|It is not necessary to trim the beginning of the film specially. Any shape of leader can be used with the take-up spool of the EXAKTA VX 1000, either the narrow tongue provided on standard
commercial cassettes, or, even better, a straight cut-across end as obtained when cutting lengths of film from bulk rolls. When employing a take-up cassette the film must be trimmed to suit the
core of the cassette spool.
For changing film, refer to page 41.4.butkus.org
|Operating the shutter
1. The shutter is tensioned and the film wound on by operating the rapid-wind lever (8). This lever should always be swung right up to its stop, and will then spring back of its own accord. (The fast returning lever should be restrained gently with the thumb.) The tensioning of the shutter and the transportation of the film ore coupled (avoiding unintentional double exposures and blank frames). It is impossible to release the shutter before it has been fully tensioned and the film wound on. Never force the rapid-wind lever back from any intermediate point in its travel.
Should the lever not spring back automatically when the camera is empty, the back (42) should be opened and the film-wind sprocket(34) turned a little towards the exposed-film chamber (33). The rapid-wind lever (8) should be gently nudged during this operation.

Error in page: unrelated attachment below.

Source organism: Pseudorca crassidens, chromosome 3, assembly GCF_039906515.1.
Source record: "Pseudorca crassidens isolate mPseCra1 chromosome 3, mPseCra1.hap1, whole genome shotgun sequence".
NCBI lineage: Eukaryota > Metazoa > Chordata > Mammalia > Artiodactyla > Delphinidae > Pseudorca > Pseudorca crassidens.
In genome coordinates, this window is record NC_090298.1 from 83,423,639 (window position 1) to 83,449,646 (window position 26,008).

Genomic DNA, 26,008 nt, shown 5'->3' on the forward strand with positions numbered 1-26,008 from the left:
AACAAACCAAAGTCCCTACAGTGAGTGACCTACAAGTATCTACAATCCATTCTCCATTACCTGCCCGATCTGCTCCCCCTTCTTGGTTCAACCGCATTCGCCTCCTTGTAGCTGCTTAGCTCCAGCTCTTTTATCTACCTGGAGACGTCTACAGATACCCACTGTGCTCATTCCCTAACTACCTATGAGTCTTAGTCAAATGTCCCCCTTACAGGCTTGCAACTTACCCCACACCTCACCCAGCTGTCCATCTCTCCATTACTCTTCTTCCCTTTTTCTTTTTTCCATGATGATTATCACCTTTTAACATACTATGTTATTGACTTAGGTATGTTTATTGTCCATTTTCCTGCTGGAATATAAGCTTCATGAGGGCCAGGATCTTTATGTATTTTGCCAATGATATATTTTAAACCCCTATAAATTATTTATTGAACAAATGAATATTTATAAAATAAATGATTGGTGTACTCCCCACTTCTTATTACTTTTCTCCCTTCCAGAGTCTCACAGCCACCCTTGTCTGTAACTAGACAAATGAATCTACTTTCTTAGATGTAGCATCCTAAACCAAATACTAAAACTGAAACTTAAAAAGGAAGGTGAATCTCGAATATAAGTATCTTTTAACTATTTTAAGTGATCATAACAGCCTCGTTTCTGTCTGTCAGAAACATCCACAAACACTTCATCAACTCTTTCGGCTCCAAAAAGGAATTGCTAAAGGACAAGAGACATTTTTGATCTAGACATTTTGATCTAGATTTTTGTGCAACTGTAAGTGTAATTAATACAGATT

|2. The reflex image in the viewfinder (Finder Hood, Penta Prism or Lens Magnifier) will be visible even after the shutter has been released. (Instant return mirror.) The red warning signal in the reflex image indicates that the camera is not yet ready for action, and that the rapid-wind lever (8) must be cocked before the shutter is ready for release (see illustration: reflex image seen through Penta Prism).|
|3. Shutter speeds from 1/1000 sec. to 1/30 sec. can safely be employed without the use of a tripod. For exposure times of 1/8 sec. and longer, including delayed action exposures, the camera should be
firmly supported (on a table, against a wall) or on a tripod.
|For all exposure times of 1/8 sec. or longer, or exposures using the delayed action, lenses having automatic diaphragms should be set to manual in order to avoid premature opening of the aperture. When using the Domiplan 2.8/50 lens, a cable release with a long plunger and time-exposure lock, or the special locking knob (available as an accessory) should be employed for the release rocker. For more information regarding this, see the detailed description of lenses on pages 28-31.|
|Cable releases (with long plunger) may be screwed into the shutter release knob (3) on the camera or into the release mechanism on the lens (27). This is particularly important when using shutter speeds of 1/8 second and slower, and virtually indispensable when employing the B setting. See page 21.|
Selection of exposure times from
1/1000 sec. to/3o sec. (without delayed action)
|The figures represent fractions of seconds: for example 30 = 1/30 sec, 125 = 1/125 sec. Intermediate speeds cannot be set.|
Shutter speeds from 1/8 sec. to 12 sec. (without delayed action)